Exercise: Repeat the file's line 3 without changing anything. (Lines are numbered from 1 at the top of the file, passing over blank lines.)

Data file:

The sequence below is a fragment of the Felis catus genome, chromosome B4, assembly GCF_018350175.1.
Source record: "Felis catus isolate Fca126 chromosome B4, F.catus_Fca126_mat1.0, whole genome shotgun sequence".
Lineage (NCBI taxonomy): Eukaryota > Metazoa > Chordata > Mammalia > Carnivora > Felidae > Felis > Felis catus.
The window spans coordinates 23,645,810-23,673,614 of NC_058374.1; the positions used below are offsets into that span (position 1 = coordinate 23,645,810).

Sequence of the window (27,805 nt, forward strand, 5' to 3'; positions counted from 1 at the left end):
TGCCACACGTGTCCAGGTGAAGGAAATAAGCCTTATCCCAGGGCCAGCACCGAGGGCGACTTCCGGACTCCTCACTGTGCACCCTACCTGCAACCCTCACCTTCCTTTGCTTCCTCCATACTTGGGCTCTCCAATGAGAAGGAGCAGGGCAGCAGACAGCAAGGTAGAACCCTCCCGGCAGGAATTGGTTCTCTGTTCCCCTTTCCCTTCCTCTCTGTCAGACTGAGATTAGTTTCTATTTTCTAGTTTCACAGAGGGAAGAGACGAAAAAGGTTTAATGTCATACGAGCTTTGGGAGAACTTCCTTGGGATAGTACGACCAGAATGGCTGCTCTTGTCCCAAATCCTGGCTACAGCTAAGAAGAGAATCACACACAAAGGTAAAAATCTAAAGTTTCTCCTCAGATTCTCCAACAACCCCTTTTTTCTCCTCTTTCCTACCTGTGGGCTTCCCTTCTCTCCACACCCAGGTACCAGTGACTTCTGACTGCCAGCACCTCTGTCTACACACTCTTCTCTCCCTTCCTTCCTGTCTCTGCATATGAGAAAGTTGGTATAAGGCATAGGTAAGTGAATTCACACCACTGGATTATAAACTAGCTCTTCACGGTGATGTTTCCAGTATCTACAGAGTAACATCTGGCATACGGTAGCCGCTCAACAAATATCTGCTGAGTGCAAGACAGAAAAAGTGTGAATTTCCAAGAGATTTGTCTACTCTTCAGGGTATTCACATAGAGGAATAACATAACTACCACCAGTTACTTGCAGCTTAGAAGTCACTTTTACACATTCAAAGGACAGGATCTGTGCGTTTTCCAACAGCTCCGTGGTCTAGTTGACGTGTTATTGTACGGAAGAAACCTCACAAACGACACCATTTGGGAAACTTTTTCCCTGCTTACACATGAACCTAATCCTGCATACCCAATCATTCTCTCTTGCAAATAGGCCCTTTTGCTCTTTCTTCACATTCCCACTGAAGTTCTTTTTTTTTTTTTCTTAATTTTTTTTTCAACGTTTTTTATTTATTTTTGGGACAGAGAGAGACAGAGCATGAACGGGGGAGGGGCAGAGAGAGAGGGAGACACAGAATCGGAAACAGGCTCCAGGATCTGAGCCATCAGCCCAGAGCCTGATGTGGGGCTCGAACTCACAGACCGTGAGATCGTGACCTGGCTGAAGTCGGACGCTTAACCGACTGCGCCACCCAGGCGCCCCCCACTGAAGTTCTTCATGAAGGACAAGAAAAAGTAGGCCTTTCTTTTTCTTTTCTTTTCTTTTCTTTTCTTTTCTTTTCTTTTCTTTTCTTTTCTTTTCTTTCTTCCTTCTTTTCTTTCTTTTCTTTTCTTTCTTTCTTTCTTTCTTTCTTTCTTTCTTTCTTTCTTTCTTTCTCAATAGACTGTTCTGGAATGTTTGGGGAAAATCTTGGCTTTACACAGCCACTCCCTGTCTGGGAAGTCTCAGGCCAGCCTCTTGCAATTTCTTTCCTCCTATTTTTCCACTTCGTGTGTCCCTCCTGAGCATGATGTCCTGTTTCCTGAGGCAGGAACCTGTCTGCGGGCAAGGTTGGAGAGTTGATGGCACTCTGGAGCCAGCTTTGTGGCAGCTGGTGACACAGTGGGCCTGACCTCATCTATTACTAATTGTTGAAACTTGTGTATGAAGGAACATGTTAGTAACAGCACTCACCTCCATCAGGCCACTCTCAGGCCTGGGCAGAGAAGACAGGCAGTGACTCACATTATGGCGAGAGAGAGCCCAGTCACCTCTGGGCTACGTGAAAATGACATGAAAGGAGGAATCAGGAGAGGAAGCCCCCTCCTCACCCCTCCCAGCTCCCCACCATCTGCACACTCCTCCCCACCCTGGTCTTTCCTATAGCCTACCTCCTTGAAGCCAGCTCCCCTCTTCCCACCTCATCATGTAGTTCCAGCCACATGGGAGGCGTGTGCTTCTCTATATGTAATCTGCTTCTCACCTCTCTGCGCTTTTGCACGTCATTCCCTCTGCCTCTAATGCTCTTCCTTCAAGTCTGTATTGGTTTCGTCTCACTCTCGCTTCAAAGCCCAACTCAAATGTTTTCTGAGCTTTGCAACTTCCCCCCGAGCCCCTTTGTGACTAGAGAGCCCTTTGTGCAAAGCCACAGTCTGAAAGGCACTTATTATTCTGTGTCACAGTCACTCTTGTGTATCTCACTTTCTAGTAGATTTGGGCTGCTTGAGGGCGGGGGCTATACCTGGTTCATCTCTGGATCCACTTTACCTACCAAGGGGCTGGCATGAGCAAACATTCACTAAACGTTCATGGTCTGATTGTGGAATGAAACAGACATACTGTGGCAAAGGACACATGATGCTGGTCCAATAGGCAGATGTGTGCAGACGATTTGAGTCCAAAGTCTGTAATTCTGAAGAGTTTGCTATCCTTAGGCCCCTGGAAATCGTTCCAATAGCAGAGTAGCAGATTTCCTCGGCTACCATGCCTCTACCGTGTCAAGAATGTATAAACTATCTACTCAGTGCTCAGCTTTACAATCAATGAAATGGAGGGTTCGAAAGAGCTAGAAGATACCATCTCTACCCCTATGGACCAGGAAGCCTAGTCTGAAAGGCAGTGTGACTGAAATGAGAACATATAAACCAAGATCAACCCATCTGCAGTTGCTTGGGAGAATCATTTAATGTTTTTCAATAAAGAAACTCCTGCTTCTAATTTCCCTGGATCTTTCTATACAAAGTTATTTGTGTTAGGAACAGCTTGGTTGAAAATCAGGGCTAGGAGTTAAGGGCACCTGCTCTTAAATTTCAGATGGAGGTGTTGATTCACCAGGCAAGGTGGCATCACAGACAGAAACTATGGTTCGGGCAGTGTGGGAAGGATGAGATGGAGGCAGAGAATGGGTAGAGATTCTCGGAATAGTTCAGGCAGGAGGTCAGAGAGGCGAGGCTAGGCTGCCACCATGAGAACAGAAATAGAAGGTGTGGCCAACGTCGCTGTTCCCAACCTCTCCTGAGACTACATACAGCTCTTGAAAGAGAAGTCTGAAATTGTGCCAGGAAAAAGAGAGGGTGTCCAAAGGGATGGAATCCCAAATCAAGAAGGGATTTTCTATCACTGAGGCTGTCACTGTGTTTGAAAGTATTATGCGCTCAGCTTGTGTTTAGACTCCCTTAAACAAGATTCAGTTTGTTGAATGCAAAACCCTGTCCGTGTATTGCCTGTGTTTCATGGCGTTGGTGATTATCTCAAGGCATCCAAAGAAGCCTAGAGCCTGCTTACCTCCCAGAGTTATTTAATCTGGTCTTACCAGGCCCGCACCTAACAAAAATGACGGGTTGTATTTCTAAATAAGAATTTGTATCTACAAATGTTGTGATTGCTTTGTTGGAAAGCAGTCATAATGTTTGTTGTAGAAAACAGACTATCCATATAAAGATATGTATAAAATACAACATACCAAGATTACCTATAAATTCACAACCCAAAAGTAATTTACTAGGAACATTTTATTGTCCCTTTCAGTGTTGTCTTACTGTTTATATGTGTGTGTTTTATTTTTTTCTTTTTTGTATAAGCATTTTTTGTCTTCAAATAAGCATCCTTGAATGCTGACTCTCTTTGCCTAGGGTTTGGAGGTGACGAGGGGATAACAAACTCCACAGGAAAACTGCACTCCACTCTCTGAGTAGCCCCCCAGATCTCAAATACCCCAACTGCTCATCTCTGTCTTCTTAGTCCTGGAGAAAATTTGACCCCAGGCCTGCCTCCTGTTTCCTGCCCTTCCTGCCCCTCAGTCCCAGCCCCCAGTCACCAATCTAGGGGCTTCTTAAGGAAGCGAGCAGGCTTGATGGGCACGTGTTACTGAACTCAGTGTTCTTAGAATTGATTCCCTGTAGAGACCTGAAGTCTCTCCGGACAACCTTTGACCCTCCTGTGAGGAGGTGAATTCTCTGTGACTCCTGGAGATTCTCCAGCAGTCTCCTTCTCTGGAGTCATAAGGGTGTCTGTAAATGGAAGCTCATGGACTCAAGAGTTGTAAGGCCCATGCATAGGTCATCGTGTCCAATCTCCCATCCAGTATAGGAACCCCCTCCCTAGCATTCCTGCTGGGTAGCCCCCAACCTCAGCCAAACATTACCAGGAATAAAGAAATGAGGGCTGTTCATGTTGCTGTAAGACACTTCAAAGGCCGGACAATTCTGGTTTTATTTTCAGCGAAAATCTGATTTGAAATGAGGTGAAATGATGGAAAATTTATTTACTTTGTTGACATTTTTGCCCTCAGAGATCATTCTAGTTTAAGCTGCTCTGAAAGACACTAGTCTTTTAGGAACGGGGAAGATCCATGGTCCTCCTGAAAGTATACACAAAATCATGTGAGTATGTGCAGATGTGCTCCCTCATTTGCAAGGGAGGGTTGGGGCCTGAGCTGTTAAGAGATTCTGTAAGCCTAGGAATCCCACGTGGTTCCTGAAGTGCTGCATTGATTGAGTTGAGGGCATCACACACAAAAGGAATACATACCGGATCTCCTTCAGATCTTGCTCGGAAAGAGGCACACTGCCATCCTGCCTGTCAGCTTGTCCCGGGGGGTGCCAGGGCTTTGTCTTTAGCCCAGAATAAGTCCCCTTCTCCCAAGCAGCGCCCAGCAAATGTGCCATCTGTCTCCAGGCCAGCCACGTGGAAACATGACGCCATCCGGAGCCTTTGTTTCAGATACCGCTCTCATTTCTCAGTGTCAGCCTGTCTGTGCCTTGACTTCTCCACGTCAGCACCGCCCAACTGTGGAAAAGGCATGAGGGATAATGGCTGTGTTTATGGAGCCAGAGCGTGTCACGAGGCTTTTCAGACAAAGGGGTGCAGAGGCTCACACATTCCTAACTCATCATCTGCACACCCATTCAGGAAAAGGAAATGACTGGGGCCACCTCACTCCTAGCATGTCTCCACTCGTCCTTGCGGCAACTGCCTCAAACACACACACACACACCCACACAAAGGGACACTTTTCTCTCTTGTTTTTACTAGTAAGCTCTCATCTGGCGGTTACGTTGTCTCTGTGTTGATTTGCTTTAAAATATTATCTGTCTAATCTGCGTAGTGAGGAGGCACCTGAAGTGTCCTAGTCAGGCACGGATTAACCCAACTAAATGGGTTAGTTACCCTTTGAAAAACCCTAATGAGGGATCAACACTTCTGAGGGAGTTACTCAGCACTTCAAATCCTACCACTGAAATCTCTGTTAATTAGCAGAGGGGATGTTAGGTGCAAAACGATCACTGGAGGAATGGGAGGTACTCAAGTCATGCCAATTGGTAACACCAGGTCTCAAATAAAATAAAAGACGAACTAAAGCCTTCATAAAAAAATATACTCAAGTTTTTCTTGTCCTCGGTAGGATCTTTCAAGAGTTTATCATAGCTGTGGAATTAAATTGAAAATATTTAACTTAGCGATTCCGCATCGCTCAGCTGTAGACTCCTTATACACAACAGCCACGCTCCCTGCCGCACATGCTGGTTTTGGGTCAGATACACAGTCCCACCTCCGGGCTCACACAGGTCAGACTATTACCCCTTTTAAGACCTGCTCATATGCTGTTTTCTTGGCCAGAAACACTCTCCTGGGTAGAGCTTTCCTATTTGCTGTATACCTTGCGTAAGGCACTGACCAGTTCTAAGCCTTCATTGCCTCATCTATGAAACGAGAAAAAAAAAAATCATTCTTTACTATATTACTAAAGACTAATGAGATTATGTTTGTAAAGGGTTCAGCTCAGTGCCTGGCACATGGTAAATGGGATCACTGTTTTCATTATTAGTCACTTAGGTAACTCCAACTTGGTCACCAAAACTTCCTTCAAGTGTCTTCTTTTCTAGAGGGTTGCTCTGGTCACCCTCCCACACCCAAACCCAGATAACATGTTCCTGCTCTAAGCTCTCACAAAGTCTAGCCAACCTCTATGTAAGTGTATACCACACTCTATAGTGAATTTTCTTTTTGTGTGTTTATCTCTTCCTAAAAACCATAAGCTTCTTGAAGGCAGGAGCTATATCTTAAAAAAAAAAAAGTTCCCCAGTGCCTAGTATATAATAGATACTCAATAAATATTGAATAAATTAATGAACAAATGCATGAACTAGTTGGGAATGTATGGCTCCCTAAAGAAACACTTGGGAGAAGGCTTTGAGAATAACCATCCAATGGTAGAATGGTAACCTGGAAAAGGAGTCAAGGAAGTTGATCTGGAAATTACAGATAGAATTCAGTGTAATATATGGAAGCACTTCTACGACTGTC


Lineage (NCBI taxonomy): Eukaryota > Metazoa > Chordata > Mammalia > Carnivora > Felidae > Felis > Felis catus.